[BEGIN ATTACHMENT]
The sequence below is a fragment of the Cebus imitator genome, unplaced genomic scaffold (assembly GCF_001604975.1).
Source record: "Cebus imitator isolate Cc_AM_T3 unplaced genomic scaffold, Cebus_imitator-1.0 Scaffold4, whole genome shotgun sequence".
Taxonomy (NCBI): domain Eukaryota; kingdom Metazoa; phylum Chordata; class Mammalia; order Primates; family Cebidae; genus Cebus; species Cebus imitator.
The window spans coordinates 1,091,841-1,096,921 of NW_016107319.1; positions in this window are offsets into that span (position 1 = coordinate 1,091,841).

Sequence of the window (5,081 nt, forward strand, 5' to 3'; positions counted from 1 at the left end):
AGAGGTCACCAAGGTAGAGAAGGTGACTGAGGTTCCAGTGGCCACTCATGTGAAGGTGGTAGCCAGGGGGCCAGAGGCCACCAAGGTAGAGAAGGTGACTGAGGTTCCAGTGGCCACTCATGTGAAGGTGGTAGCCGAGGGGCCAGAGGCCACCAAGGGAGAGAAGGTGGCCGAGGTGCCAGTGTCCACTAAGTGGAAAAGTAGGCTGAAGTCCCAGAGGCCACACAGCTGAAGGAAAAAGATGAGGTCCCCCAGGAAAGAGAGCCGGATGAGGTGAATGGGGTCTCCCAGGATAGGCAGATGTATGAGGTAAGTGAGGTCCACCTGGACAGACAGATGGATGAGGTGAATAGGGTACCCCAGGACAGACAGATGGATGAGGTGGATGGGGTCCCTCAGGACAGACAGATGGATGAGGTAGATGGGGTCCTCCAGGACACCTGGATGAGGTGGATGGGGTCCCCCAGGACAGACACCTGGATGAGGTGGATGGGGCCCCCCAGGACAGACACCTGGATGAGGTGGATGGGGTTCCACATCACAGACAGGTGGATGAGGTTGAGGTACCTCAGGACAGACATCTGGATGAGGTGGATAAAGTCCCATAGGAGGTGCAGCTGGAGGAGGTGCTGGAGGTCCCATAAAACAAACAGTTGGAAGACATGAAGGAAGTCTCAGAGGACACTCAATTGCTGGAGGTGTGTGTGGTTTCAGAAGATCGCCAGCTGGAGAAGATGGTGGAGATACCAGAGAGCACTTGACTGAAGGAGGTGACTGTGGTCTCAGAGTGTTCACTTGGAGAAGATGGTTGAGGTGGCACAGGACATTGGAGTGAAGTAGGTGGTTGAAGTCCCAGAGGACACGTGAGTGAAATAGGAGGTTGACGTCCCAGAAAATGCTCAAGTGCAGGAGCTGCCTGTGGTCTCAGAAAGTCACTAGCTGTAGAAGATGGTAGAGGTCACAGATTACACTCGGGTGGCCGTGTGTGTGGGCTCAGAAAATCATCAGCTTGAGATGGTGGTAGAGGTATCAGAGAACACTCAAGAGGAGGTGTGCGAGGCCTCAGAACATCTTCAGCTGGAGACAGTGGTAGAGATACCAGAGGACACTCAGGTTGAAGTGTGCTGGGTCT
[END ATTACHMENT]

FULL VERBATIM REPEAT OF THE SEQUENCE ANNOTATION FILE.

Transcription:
The sequence below is a fragment of the Cebus imitator genome, unplaced genomic scaffold (assembly GCF_001604975.1).
Source record: "Cebus imitator isolate Cc_AM_T3 unplaced genomic scaffold, Cebus_imitator-1.0 Scaffold4, whole genome shotgun sequence".
Taxonomy (NCBI): domain Eukaryota; kingdom Metazoa; phylum Chordata; class Mammalia; order Primates; family Cebidae; genus Cebus; species Cebus imitator.
The window spans coordinates 1,091,841-1,096,921 of NW_016107319.1; positions in this window are offsets into that span (position 1 = coordinate 1,091,841).

Sequence of the window (5,081 nt, forward strand, 5' to 3'; positions counted from 1 at the left end):
AGAGGTCACCAAGGTAGAGAAGGTGACTGAGGTTCCAGTGGCCACTCATGTGAAGGTGGTAGCCAGGGGGCCAGAGGCCACCAAGGTAGAGAAGGTGACTGAGGTTCCAGTGGCCACTCATGTGAAGGTGGTAGCCGAGGGGCCAGAGGCCACCAAGGGAGAGAAGGTGGCCGAGGTGCCAGTGTCCACTAAGTGGAAAAGTAGGCTGAAGTCCCAGAGGCCACACAGCTGAAGGAAAAAGATGAGGTCCCCCAGGAAAGAGAGCCGGATGAGGTGAATGGGGTCTCCCAGGATAGGCAGATGTATGAGGTAAGTGAGGTCCACCTGGACAGACAGATGGATGAGGTGAATAGGGTACCCCAGGACAGACAGATGGATGAGGTGGATGGGGTCCCTCAGGACAGACAGATGGATGAGGTAGATGGGGTCCTCCAGGACACCTGGATGAGGTGGATGGGGTCCCCCAGGACAGACACCTGGATGAGGTGGATGGGGCCCCCCAGGACAGACACCTGGATGAGGTGGATGGGGTTCCACATCACAGACAGGTGGATGAGGTTGAGGTACCTCAGGACAGACATCTGGATGAGGTGGATAAAGTCCCATAGGAGGTGCAGCTGGAGGAGGTGCTGGAGGTCCCATAAAACAAACAGTTGGAAGACATGAAGGAAGTCTCAGAGGACACTCAATTGCTGGAGGTGTGTGTGGTTTCAGAAGATCGCCAGCTGGAGAAGATGGTGGAGATACCAGAGAGCACTTGACTGAAGGAGGTGACTGTGGTCTCAGAGTGTTCACTTGGAGAAGATGGTTGAGGTGGCACAGGACATTGGAGTGAAGTAGGTGGTTGAAGTCCCAGAGGACACGTGAGTGAAATAGGAGGTTGACGTCCCAGAAAATGCTCAAGTGCAGGAGCTGCCTGTGGTCTCAGAAAGTCACTAGCTGTAGAAGATGGTAGAGGTCACAGATTACACTCGGGTGGCCGTGTGTGTGGGCTCAGAAAATCATCAGCTTGAGATGGTGGTAGAGGTATCAGAGAACACTCAAGAGGAGGTGTGCGAGGCCTCAGAACATCTTCAGCTGGAGACAGTGGTAGAGATACCAGAGGACACTCAGGTTGAAGTGTGCTGGGTCT